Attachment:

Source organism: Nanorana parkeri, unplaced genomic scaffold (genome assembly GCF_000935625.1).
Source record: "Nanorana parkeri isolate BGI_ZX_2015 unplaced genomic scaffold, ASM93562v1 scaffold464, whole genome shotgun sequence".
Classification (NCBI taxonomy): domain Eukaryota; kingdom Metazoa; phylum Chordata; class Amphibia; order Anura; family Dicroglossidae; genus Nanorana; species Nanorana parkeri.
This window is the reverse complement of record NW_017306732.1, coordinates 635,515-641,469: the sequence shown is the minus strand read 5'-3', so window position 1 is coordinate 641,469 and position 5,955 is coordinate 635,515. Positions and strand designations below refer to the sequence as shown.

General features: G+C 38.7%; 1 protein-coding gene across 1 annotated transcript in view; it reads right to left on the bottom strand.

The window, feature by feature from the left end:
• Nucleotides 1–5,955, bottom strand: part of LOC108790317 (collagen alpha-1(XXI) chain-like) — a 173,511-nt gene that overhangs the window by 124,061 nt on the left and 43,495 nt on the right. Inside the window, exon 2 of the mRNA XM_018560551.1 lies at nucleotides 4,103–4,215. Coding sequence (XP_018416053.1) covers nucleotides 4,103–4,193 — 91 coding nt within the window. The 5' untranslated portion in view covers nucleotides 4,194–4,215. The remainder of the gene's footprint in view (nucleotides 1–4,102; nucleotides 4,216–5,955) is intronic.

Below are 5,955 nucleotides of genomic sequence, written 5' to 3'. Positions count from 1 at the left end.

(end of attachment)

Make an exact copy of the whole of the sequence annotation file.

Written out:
Source organism: Nanorana parkeri, unplaced genomic scaffold (genome assembly GCF_000935625.1).
Source record: "Nanorana parkeri isolate BGI_ZX_2015 unplaced genomic scaffold, ASM93562v1 scaffold464, whole genome shotgun sequence".
Classification (NCBI taxonomy): domain Eukaryota; kingdom Metazoa; phylum Chordata; class Amphibia; order Anura; family Dicroglossidae; genus Nanorana; species Nanorana parkeri.
This window is the reverse complement of record NW_017306732.1, coordinates 635,515-641,469: the sequence shown is the minus strand read 5'-3', so window position 1 is coordinate 641,469 and position 5,955 is coordinate 635,515. Positions and strand designations below refer to the sequence as shown.

General features: G+C 38.7%; 1 protein-coding gene across 1 annotated transcript in view; it reads right to left on the bottom strand.

The window, feature by feature from the left end:
• Nucleotides 1–5,955, bottom strand: part of LOC108790317 (collagen alpha-1(XXI) chain-like) — a 173,511-nt gene that overhangs the window by 124,061 nt on the left and 43,495 nt on the right. Inside the window, exon 2 of the mRNA XM_018560551.1 lies at nucleotides 4,103–4,215. Coding sequence (XP_018416053.1) covers nucleotides 4,103–4,193 — 91 coding nt within the window. The 5' untranslated portion in view covers nucleotides 4,194–4,215. The remainder of the gene's footprint in view (nucleotides 1–4,102; nucleotides 4,216–5,955) is intronic.

Below are 5,955 nucleotides of genomic sequence, written 5' to 3'. Positions count from 1 at the left end.